We need to retire much of our terminology and practices because of the stigma and negative stereotypes they perpetuate. According to mature market strategist and consultant Richard Ambrosius, “One of the most insidious elements of ageism is acceptance by many older adults … it is just the way things are. Others will say, being a ‘senior’ beats the alternative. Sadly,” Ambrosius adds, “acceptance of aging stereotypes as reality can result in self-fulfilling prophecies of aging and the body succumbs to what the mind has accepted as normal. The result, of course, can be premature memory loss, frailty and decline.”
A starting point
At Webster University in St. Louis, Missouri, psychology professor Linda M. Woolf, PhD, has studied ageism, and states her theoretical basis for this phenomenon. In her study, Woolf also discusses social breakdown syndrome, one potential outcome of internalized ageist attitudes in older adults. This is similar to the self-fulfilling prophecy Ambrosius speaks of above regarding the acceptance of negative attitudes about age and aging.
Woolf claims the societal influences that form her theoretical basis of ageism must be addressed for ageism to be obliterated in the United States. These are:5
• fear of death in Western society (death is synonymous with old age)
• emphasis on youth culture in American society (marketing)
• emphasis in American culture on productivity (retirement being seen as unproductive)
• the manner in which aging was originally researched (in long-term care and nursing facilities, where individuals are often in ill health and stages of decline)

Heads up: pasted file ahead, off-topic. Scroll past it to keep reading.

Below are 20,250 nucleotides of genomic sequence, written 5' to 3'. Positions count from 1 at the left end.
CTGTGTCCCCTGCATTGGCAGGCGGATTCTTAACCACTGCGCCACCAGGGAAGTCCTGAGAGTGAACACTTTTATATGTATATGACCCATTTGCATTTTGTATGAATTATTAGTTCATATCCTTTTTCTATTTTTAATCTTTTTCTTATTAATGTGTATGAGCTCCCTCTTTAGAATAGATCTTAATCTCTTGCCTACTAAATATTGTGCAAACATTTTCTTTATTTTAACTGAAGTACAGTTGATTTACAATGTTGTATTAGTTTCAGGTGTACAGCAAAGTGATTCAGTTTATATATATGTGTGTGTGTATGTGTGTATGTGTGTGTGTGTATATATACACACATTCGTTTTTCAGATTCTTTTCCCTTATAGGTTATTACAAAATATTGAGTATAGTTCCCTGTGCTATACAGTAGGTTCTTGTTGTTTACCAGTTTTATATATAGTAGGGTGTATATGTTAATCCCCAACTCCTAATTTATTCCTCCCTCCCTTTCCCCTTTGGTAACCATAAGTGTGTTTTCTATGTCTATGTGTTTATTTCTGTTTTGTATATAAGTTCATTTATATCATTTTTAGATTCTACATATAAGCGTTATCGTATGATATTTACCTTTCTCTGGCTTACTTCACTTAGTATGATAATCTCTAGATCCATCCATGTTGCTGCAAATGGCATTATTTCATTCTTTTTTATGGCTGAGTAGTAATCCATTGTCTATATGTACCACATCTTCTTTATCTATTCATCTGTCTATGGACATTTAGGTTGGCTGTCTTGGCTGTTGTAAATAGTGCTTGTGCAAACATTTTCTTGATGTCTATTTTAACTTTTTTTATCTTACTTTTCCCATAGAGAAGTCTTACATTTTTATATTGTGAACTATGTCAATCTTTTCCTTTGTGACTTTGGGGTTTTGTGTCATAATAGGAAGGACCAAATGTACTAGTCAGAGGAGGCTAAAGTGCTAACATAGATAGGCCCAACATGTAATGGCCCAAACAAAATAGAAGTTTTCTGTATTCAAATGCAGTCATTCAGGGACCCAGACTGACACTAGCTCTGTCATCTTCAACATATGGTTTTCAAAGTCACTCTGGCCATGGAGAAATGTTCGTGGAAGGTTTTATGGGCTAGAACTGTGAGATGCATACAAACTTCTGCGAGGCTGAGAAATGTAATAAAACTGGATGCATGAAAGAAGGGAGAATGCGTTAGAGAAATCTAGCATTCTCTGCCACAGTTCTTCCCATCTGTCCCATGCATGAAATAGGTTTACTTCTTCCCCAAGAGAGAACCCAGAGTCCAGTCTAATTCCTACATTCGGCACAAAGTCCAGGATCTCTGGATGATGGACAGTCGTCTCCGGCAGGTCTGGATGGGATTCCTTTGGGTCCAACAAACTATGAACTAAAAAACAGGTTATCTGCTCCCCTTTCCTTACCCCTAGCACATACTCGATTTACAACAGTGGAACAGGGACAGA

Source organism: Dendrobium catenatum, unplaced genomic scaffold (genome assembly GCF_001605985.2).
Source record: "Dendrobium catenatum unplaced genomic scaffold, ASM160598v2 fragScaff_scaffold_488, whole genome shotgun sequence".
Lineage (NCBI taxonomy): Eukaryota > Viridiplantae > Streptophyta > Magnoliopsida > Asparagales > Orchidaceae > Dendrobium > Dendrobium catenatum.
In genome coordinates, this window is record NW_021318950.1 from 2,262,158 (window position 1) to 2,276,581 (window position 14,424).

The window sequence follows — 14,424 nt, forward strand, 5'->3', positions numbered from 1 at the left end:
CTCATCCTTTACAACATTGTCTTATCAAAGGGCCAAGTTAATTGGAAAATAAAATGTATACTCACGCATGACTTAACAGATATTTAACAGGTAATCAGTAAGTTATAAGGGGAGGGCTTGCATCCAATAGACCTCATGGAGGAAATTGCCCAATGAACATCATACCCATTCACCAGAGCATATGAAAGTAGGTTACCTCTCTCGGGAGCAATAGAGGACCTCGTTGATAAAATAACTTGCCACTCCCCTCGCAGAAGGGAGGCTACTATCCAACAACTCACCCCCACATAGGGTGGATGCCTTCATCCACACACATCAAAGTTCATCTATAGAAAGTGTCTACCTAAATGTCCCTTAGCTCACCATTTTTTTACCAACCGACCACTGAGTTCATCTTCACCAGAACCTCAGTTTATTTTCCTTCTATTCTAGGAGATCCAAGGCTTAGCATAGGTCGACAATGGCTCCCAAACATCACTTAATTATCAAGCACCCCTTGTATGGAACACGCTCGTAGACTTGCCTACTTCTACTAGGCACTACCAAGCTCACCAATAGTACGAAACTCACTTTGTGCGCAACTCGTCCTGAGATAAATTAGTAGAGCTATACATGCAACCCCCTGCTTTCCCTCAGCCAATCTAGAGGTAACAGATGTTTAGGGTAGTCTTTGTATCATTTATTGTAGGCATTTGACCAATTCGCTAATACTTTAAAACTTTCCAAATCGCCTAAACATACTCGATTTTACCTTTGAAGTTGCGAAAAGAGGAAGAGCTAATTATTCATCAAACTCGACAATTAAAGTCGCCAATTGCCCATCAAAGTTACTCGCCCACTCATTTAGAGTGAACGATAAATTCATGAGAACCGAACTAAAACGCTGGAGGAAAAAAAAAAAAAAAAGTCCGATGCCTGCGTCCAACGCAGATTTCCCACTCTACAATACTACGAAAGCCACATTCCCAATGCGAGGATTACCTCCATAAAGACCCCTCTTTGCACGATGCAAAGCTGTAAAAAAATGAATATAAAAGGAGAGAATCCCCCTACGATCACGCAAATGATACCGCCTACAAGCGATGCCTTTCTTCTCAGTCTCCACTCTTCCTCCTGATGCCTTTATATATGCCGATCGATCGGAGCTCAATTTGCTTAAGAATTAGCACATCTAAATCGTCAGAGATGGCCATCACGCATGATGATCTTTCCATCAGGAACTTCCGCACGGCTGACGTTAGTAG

In announcing ICAA’s Changing the Way We Age® Campaign earlier this year, CEO Colin Milner accurately identified the need to address ageism, which is especially prevalent in Western culture. “By changing views and expectations of aging, it is our view that society will not only manage population aging better, but also promote a new vision of aging,” said Milner. “In that sense, we are not just shifting perceptions; we are changing lives.”
This is our starting point. Our rallying cry that signals the beginning of the end to the accepted ageist practices hiding in plain sight in society today.
Kathy Sporre, CSA, has served as the director of the Fergus Falls Senior Center for over 20 years. They are the first nationally accredited senior center in Minnesota, and winner of the Minnesota Nonprofit Excellence Award. Sporre was appointed as a delegate to the National Institute of Senior Centers and cochaired a national task force that researched and reported on New Models of Senior Centers.
- Merriam-Webster’s Collegiate Dictionary (eleventh edition). (2004). “Ageism.” Springfield MA: Merriam-Webster, Incorporated.
- Thomas, W. H. Video: Elderhood Rising: The Dawn of a New World Age. Available at www.youtube.com/watch?v=ijbgcX3vIWs
- Levy, B., Slade, M., Kunkel, S. & Kasl, S.(2002). Longevity Increased by Positive Self-Perceptions of Aging. Journal of Personality and Social Psychology, 83(2), 261–270.
- Niles-Yokum, K., & Wagner, D. L. (2011). The Aging Networks. A Guide to Programs and Services (seventh edition), p. 35. New York NY: Springer Publishing Company.
- Woolf, L. M. Ageism. Retrieved from http://www.webster.edu/~woolflm/ageism.html.
- ICAA’s Changing the Way We Age® Campaign www.changingthewayweage.com
- Elderhood Rising: The Dawn of a New World Age www.youtube.com/watch?v=ijbgcX3vIWs
- Treat Me, Not My Age: A Doctor’s Guide to Getting the Best Care as You or a Loved One Gets Older Author: Mark Lachs, MD, MPH Publisher: Penguin Group, 2010
- “Ageism in America” Author: The Anti-Ageism Taskforce at the International Longevity Center Publisher: International Longevity Center–USA, 2006